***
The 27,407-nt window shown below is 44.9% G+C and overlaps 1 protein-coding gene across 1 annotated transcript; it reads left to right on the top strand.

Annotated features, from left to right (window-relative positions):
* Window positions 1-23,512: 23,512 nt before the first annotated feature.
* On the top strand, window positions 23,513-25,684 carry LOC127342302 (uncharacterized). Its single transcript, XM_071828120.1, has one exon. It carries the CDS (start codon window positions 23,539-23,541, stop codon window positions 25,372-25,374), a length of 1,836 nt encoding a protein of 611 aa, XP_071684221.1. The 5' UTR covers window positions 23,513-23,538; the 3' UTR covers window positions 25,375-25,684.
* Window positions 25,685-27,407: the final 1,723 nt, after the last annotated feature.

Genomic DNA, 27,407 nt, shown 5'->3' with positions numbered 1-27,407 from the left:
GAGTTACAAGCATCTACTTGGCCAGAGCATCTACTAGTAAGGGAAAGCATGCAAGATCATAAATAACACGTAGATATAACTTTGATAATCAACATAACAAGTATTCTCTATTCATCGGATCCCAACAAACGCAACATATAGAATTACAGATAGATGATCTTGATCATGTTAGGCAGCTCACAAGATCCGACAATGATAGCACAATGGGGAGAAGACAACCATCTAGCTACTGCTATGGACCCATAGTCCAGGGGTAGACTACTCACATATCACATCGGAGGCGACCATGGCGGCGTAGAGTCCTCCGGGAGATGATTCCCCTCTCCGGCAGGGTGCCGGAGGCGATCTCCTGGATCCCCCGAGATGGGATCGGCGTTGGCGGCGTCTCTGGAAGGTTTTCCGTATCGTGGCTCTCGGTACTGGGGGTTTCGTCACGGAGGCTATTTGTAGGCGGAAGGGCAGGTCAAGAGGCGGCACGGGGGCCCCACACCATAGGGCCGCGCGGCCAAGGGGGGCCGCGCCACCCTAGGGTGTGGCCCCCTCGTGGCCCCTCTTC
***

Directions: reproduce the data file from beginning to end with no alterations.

The 27,407-nt window shown below is 44.9% G+C and overlaps 1 protein-coding gene across 1 annotated transcript; it reads left to right on the top strand.

Annotated features, from left to right (window-relative positions):
* Window positions 1-23,512: 23,512 nt before the first annotated feature.
* On the top strand, window positions 23,513-25,684 carry LOC127342302 (uncharacterized). Its single transcript, XM_071828120.1, has one exon. It carries the CDS (start codon window positions 23,539-23,541, stop codon window positions 25,372-25,374), a length of 1,836 nt encoding a protein of 611 aa, XP_071684221.1. The 5' UTR covers window positions 23,513-23,538; the 3' UTR covers window positions 25,375-25,684.
* Window positions 25,685-27,407: the final 1,723 nt, after the last annotated feature.

Genomic DNA, 27,407 nt, shown 5'->3' with positions numbered 1-27,407 from the left:
GAGTTACAAGCATCTACTTGGCCAGAGCATCTACTAGTAAGGGAAAGCATGCAAGATCATAAATAACACGTAGATATAACTTTGATAATCAACATAACAAGTATTCTCTATTCATCGGATCCCAACAAACGCAACATATAGAATTACAGATAGATGATCTTGATCATGTTAGGCAGCTCACAAGATCCGACAATGATAGCACAATGGGGAGAAGACAACCATCTAGCTACTGCTATGGACCCATAGTCCAGGGGTAGACTACTCACATATCACATCGGAGGCGACCATGGCGGCGTAGAGTCCTCCGGGAGATGATTCCCCTCTCCGGCAGGGTGCCGGAGGCGATCTCCTGGATCCCCCGAGATGGGATCGGCGTTGGCGGCGTCTCTGGAAGGTTTTCCGTATCGTGGCTCTCGGTACTGGGGGTTTCGTCACGGAGGCTATTTGTAGGCGGAAGGGCAGGTCAAGAGGCGGCACGGGGGCCCCACACCATAGGGCCGCGCGGCCAAGGGGGGCCGCGCCACCCTAGGGTGTGGCCCCCTCGTGGCCCCTCTTC